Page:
The real cost of physician turn-over

Key thoughts:

• Physicians are the face of health institutions, are central to patient care, and drive much of their revenues
• While turn-over reflects the natural ebb and flow of career moves, it can have a devastating impact on an institutions performance and its public image
• Hiring and growing physicians aligned with a core mission is a better investment than trying to recoup losses from high turn-over

Employers have long grappled with the balance between rejuvenating the workforce, achieving high productivity, maintaining loyalty and containing costs. This balance is especially profound with employed physicians when considering the pace of change in our industry today. There are many forms of physician employment, from private practice groups, to hospital or health system employed, to academic practices. Although the goals and incentives may be somewhat different, the principles of "ownership" driving ambition hold true whether it be through financial ownership or of a common greater purpose. This also holds true for private physicians that are active at their local medical centers.

The real value of a physician to the institution includes direct medical service revenue, ancillary testing, and the operating margins from ambulatory and inpatient surgery and hospitalization. But physicians also guide referrals to other employed physicians in the group, which can ultimately convert patient loyalties to create a point-of-service for all their healthcare needs. Not to mention the important role of physicians in community-building, whether it is within their service, through interdisciplinary collaboration, or with the community at large.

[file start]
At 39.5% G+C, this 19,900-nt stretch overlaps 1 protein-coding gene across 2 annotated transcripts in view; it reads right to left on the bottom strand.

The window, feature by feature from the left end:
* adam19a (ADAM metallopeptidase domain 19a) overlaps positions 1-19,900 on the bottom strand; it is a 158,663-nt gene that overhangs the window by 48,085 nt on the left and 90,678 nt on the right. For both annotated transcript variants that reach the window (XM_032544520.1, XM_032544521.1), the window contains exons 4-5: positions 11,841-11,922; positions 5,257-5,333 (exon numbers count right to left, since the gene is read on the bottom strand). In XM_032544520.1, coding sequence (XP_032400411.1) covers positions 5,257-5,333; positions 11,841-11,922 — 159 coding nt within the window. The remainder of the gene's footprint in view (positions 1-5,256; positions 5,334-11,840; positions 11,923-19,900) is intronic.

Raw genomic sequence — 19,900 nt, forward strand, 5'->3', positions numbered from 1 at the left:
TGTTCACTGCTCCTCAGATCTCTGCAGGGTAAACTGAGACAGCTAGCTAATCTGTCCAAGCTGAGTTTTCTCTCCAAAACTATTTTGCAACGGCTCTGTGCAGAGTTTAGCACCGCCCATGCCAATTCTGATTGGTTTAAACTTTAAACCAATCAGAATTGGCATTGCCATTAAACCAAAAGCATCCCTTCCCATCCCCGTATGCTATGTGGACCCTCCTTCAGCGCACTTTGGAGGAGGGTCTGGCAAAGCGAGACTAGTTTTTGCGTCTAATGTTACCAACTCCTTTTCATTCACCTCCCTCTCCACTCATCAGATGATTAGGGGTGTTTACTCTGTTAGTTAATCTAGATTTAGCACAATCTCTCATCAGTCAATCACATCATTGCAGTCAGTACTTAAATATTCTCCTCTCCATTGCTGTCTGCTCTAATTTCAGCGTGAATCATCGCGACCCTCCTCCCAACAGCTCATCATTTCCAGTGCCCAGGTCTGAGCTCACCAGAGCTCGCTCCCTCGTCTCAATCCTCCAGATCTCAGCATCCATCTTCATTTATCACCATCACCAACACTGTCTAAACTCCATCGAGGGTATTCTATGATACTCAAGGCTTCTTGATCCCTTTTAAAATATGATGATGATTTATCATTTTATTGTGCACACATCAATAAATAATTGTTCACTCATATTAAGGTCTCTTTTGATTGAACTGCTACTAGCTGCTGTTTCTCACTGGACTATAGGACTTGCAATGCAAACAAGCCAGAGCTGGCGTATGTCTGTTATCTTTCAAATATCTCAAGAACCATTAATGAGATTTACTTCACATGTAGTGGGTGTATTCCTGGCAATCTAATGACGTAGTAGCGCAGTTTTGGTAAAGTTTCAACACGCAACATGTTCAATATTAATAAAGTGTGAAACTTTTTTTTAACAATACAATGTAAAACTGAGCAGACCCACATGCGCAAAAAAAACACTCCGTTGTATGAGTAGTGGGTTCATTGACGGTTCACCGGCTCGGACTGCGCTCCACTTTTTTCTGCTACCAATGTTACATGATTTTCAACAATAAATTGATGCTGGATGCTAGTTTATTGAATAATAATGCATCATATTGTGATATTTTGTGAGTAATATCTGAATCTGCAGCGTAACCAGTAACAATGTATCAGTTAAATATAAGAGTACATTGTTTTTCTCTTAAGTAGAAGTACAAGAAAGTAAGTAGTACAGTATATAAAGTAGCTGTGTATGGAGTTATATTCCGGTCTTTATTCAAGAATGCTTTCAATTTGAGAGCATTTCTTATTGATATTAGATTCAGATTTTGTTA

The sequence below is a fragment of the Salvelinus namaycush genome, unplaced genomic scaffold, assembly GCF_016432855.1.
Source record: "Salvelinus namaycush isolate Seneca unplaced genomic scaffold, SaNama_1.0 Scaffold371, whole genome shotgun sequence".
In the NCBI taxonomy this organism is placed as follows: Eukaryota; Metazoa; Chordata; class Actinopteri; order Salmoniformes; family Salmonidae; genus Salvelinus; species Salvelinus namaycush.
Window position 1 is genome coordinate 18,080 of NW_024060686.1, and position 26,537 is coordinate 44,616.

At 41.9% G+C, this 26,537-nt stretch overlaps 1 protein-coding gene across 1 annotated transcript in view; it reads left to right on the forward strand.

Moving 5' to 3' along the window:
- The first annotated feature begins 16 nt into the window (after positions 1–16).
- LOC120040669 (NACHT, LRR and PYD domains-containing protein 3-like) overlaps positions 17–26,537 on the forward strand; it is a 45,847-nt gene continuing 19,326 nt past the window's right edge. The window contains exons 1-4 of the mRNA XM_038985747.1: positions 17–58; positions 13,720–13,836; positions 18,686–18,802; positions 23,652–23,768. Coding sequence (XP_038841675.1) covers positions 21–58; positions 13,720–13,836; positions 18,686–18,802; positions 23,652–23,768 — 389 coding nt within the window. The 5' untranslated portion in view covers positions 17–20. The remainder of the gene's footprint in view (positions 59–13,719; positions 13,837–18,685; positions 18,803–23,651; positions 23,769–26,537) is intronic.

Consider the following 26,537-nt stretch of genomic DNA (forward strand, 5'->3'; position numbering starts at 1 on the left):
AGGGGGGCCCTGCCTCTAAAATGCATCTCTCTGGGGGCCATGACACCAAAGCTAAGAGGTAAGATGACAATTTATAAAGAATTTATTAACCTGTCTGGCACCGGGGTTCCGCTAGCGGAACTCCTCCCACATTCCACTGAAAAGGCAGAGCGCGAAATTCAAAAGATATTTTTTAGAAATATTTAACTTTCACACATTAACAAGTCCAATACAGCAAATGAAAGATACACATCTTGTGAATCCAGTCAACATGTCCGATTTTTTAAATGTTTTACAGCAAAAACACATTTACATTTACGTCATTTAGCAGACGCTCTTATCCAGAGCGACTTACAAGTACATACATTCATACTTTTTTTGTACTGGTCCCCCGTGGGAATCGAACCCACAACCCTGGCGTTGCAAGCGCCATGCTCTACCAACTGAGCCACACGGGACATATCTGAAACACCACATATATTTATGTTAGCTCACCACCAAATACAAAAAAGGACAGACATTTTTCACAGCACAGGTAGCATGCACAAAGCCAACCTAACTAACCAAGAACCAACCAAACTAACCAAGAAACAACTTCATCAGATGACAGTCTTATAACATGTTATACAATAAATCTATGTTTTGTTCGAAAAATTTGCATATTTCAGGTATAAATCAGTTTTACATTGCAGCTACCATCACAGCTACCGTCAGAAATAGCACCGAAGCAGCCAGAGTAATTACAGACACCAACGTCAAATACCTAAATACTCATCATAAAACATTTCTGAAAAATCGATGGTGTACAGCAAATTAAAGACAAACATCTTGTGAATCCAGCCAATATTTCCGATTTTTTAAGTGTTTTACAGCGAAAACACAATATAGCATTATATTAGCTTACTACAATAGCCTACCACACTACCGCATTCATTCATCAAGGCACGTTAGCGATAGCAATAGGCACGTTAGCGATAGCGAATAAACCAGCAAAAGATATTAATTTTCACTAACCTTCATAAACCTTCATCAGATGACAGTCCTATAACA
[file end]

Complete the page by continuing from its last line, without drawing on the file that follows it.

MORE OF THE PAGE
Although turn-over may result from the natural ebb and flow of career moves, it may also be a reflection of an un-cohesive or discordant work environment. Nursing and support staff turn-over may also foreshadow physician dissatisfaction. It’s paramount to know your turn-over rate, the reasons for turn-over, and to recognize the lost opportunity cost when a physician leaves. The costs of recruitment are generally far greater than costs of developing and maintaining an optimistic work-force that can grow through their careers. Our greatest assets are people. And physicians need to be values at the highest level of our healthcare mission.

This column is part of a series devoted to clarifying and enhancing the physician-health system relationship. Dr. Ken Altman is Chief of Otolaryngology at Baylor St. Luke’s Medical Center in Houston, TX. He is also Secretary/Treasurer-Elect of the American Academy of Otolaryngology – HNS, and past-President of the American Laryngological Association.

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